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“I hold it to be the inalienable right of anybody to go to hell in his own way” – Robert Frost

Okay, anyone who wants to get out of here, please raise your hand...

Okay, anyone who wants to get out of here, please raise your hand…

By the time we got around to penning unauthorized biographies of our gods, rather than simply offering sacrifices and hoping for the best, the human race realized we might have a theological problem, and in our standard modus operandi when it comes to the mythological, we swept it under the carpet beside the snakes with legs.  This is to say, founding a new religion is all well and good, and more lucrative than plastics, but as standardized doctrines coalesce, inevitably classes of folks dedicated to elucidating the finer points of our folktales in a contemporary idiom emerge.  Regardless of religion, your hip theologian has traditionally numbered among his skills, the uncanny ability to take something that was say written in Aramaic in the 1st Century B.C., and translate its universal applications to us in 1st Century A.D. Greek or Medieval Spanish.  While this exegesis can sometimes lead to lively debate regarding ancient etymology, and a fascinating corpus of linguistic postulation often results, there are occasional instances where even the learned church fathers throw up their hands and proclaim, “We don’t know what the hell they were talking about”.  Case in point is the now nearly-extinct Christian theology called “The Harrowing of Hell”.

The term “harrowing of hell” (usually appears in Latin as: Descensus Christi ad Inferos) comes to us from the Old English term for “despoil”, and is the theory that between the Crucifixion and Resurrection, Jesus Christ found the time to descend into hell and bring salvation to the righteous who had the misfortune and lack of foresight to be born before he took the stage.  Seems like he was a pretty nice guy and demonstrated it in this early application of the notion that it’s rather impolitic to enact ex post facto legislation, that is, prosecuting you for crimes committed before they were technically criminal.  The problem is that apart from a vague reference in Peter 3:19 that mentions Jesus preaching to “imprisoned spirits” and Ephesians 4:9 suggesting he “descended into the lower, earthly regions”, there is a near complete absence of New Testament scriptural evidence that he went anywhere near hell, which would have no doubt been imprudent, somewhat like Charlie Luciano paying a house call to Salvatore Maranzano in the middle of the Castellammarese War (1930-1931, New York City gang war over control of the Mafia).  Rumor is he got his nickname “Lucky” when he survived a consequent beating and throat-cutting.  Luciano, not Jesus, that is.  Somehow, the notion of Jesus taking a day-trip to hell slipped into the later liturgical standard of the Symbolum Apostolicum (Apostles’ Creed), thought to have been written down in the 2nd Century A.D., stating that the apostles believed that Jesus, “Suffered under Pontius Pilate; was crucified, dead and buried: He descended into hell”, as well as in the related Quicunque Vult (Athanasian Creed) which offers “so God and Man is one Christ; Who suffered for our salvation; descended into hell; rose again the third day from the dead”.  While neither of these creeds are canonical per se, they were attributed to the Twelve Apostles by the 4th Century A.D.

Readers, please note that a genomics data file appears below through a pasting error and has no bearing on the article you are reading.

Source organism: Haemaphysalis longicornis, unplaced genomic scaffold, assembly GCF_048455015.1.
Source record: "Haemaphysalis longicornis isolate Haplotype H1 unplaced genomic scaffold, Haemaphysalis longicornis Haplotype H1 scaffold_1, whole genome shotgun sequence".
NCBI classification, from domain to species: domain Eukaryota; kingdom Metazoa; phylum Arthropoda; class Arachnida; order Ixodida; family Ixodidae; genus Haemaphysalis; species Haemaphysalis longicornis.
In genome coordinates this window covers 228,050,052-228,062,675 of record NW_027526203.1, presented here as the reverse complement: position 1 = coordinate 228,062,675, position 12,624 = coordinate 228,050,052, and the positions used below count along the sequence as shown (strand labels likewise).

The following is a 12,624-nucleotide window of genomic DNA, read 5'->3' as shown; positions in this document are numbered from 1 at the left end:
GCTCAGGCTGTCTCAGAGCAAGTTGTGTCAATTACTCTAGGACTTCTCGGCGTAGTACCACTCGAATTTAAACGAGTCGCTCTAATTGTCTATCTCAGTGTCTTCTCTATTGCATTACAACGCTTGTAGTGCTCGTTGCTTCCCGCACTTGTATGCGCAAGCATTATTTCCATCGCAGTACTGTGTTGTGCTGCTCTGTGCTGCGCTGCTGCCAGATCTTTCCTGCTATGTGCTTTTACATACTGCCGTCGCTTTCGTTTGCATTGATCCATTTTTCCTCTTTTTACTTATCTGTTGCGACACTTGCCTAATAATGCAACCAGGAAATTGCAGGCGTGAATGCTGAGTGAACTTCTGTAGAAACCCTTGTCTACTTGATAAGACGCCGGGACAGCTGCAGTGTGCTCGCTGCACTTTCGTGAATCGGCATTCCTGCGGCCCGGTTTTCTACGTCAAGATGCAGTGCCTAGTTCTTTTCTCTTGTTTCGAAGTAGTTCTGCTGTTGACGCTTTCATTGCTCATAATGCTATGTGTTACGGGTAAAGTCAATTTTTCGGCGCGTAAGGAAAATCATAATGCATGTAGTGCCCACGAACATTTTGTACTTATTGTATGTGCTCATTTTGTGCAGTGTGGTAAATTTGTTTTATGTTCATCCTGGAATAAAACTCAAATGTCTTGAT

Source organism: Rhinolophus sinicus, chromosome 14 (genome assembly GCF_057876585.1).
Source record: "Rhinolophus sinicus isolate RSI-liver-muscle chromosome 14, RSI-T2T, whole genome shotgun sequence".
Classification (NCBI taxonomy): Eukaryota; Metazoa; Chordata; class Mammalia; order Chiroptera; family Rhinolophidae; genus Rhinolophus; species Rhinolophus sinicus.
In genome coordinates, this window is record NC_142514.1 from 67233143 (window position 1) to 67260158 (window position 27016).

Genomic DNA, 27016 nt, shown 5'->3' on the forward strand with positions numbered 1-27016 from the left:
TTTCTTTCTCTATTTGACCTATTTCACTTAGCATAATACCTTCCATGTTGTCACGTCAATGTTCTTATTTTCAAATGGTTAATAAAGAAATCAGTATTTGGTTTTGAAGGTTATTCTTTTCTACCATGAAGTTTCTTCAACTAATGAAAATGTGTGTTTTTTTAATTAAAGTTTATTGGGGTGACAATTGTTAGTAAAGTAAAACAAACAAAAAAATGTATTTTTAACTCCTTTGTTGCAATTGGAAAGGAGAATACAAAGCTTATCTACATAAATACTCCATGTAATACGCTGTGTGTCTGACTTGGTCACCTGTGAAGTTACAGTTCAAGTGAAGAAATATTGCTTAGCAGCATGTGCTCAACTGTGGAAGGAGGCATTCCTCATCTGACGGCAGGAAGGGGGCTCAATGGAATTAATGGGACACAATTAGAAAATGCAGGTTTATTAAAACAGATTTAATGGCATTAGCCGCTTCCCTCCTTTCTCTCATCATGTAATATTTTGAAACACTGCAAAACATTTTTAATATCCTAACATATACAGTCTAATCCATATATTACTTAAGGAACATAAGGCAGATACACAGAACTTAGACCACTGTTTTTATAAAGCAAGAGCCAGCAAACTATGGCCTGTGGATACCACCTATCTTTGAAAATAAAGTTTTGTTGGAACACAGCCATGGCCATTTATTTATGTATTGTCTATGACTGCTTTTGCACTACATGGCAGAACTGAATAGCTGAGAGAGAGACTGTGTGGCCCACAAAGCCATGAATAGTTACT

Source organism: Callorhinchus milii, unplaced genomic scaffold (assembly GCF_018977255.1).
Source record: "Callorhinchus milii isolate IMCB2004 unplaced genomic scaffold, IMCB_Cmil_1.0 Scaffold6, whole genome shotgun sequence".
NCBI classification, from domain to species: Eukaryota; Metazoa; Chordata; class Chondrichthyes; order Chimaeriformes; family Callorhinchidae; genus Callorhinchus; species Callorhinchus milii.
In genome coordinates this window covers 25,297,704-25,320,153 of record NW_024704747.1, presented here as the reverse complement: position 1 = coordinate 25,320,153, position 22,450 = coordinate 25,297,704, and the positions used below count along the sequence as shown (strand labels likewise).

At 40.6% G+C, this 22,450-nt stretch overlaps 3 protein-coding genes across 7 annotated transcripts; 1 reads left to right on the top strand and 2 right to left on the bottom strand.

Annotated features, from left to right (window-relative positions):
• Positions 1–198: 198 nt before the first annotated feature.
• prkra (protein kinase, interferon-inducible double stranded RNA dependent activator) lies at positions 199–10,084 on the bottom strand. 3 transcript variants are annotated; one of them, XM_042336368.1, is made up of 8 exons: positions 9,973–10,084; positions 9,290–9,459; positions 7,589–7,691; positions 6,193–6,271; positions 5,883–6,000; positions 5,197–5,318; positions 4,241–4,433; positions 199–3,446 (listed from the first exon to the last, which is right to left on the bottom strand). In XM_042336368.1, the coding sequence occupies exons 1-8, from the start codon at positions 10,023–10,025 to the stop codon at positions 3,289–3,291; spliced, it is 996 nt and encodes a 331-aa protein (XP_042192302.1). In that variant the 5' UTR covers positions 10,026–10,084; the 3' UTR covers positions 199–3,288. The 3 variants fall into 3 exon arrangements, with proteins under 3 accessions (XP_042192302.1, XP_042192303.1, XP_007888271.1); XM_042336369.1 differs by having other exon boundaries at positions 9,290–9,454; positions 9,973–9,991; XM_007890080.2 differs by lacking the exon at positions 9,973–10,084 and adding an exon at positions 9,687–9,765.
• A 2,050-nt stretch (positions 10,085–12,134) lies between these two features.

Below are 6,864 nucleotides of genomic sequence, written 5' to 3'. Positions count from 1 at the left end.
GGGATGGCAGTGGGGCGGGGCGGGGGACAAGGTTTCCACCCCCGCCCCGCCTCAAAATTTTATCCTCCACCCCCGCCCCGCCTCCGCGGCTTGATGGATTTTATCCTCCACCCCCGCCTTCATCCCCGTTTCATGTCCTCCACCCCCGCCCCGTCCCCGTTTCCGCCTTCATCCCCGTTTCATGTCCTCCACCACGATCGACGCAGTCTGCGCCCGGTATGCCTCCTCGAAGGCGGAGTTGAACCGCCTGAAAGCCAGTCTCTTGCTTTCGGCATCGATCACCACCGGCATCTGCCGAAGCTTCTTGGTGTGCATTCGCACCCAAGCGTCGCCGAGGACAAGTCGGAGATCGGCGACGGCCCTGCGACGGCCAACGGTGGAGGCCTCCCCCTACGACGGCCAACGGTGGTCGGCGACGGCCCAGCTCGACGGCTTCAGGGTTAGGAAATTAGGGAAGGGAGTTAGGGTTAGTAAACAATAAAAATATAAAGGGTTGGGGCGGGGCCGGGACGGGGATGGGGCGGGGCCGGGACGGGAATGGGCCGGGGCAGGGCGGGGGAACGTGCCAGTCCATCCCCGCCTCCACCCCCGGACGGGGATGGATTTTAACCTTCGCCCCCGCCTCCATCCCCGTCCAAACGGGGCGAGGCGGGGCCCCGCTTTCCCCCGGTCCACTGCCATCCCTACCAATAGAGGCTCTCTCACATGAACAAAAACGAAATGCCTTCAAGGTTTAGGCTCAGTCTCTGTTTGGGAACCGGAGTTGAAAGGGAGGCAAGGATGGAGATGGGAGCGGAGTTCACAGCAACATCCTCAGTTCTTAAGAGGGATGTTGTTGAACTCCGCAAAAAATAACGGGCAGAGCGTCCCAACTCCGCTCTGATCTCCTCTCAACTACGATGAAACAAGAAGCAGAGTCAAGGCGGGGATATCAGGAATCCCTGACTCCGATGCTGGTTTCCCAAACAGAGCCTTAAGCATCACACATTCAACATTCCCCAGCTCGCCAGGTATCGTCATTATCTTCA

Although we have these elusive, but tantalizing references to an excursion into the netherworld, the first appearance of a more robust narrative was in the 4th Century A.D. Gospel of Nicodemus (Nicodemus the Pharisee was a member of the Sanhedrin – a sort of ancient Jewish court and was said to be sympathetic to Jesus), our primary source for the apocryphal Acts of Pilate.  The Acts of Pilate, although not reputed to have been written by Pontius Pilate himself, is dubiously claimed to have been compiled from contemporary reports of the Roman governors in Judea and includes an account of Pilate’s subsequent conversion to Christianity.  Scholars are quick to point out that the Romans wouldn’t have likely bothered writing a report about a local crucifixion, and that the conversion of Pilate was probably later propaganda to encourage pagans to do likewise.  Nonetheless, it is from the Gospel of Nicodemus that we get our earliest clear description of the “Harrowing of Hell”.  It’s a great story, with Jesus being all messiah-like, and lots of bitching and moaning by Satan, complaining about the persecution of his servants.  It all starts when folks start noticing that a number of their forefathers also seem to have been resurrected.